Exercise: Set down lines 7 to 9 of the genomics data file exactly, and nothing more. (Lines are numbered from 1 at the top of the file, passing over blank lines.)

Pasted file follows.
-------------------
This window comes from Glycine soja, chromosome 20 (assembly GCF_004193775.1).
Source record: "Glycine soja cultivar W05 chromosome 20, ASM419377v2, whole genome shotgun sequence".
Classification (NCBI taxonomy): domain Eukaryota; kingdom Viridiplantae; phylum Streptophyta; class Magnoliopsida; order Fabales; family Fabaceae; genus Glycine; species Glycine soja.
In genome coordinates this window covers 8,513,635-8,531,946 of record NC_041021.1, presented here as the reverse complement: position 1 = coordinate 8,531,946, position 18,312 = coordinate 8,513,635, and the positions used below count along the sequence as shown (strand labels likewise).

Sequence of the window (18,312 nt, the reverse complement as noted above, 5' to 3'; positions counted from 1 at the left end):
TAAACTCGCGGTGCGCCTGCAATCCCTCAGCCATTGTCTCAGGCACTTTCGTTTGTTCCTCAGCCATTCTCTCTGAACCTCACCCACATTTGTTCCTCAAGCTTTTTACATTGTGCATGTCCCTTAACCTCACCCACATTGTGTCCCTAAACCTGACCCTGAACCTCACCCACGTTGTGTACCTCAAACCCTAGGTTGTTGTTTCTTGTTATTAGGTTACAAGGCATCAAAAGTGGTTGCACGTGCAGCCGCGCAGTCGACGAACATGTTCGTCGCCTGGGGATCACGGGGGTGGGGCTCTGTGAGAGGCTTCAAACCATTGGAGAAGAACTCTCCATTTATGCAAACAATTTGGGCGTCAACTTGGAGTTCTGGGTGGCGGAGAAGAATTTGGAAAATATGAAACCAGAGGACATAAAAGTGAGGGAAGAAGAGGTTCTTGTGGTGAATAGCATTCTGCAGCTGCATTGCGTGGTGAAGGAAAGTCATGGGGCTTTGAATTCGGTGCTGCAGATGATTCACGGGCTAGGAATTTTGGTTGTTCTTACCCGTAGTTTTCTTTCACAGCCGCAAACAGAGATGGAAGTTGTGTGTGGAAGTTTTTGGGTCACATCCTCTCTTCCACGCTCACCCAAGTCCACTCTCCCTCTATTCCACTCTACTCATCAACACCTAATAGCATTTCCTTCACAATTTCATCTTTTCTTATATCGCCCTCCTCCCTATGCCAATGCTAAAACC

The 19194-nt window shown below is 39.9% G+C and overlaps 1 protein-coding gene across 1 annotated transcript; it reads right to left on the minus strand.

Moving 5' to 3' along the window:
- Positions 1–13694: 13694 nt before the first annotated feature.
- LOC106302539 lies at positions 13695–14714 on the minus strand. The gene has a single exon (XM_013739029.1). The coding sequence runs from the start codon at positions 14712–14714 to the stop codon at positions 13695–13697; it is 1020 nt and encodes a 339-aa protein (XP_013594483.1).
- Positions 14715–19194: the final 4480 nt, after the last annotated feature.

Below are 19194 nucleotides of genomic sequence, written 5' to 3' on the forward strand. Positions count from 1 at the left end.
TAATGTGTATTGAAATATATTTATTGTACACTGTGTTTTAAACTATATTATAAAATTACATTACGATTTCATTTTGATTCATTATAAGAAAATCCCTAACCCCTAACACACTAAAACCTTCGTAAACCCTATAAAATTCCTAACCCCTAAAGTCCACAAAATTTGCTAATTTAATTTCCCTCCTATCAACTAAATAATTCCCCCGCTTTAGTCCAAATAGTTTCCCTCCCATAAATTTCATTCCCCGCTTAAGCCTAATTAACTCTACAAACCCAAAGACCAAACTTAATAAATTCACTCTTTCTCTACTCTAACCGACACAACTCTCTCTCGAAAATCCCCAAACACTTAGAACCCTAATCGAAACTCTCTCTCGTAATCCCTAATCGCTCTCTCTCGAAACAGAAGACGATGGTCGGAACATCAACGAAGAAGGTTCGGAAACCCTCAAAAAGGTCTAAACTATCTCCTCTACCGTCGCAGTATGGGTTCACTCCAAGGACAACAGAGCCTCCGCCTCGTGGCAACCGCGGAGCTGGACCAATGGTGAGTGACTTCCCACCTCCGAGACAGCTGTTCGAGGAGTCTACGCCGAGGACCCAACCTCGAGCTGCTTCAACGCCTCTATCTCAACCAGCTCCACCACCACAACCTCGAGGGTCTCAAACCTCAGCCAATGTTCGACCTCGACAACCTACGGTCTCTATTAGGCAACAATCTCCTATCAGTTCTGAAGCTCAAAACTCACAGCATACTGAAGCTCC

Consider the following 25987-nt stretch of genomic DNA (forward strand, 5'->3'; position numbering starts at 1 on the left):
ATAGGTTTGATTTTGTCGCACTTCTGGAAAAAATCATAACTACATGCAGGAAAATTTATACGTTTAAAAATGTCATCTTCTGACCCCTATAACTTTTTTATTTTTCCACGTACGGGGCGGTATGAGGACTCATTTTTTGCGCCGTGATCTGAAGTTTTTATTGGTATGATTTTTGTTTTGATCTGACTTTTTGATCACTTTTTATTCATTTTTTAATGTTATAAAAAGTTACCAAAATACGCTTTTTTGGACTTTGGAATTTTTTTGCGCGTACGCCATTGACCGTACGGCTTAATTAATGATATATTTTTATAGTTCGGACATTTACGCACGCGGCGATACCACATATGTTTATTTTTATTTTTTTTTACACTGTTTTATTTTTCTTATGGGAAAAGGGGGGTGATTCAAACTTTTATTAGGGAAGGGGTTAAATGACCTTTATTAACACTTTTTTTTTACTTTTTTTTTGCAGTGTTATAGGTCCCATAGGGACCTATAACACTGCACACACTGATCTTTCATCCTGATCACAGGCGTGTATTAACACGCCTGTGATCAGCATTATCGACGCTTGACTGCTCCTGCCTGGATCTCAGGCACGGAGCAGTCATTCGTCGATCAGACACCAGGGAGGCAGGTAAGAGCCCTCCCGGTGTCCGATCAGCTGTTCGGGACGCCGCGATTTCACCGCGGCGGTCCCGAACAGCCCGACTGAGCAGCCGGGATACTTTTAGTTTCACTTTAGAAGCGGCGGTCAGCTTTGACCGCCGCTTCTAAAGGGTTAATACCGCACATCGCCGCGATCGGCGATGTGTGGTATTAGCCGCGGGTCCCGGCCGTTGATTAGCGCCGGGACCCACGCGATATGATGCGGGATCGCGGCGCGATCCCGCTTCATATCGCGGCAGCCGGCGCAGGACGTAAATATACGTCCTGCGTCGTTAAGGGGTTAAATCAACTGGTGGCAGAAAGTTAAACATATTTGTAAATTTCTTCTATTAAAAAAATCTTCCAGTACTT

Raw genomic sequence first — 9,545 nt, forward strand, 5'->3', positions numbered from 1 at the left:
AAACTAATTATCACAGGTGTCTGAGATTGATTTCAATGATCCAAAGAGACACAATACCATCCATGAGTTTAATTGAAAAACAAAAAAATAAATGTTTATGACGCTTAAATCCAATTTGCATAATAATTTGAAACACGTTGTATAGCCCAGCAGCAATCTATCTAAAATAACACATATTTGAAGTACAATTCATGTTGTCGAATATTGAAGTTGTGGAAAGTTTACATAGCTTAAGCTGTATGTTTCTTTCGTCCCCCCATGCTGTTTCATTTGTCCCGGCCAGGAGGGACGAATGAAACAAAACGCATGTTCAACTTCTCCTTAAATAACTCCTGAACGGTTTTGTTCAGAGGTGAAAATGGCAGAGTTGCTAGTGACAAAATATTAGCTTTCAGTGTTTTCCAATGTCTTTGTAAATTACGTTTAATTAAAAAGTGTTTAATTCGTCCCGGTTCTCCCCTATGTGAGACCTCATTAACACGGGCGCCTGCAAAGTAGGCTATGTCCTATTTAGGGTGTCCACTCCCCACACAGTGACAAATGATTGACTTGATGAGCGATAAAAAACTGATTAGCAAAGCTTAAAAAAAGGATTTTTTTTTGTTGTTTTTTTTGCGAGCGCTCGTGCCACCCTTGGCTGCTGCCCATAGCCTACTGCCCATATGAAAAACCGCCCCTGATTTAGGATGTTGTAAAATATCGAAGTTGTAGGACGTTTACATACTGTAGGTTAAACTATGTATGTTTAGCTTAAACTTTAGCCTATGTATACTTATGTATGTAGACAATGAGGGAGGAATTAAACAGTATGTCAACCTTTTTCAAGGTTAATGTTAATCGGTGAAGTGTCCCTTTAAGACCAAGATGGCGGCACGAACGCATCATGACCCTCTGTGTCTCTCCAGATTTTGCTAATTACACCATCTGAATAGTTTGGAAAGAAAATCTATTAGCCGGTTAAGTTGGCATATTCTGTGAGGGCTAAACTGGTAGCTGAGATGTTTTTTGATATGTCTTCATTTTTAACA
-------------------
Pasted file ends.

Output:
The 19194-nt window shown below is 39.9% G+C and overlaps 1 protein-coding gene across 1 annotated transcript; it reads right to left on the minus strand.

Moving 5' to 3' along the window:
- Positions 1–13694: 13694 nt before the first annotated feature.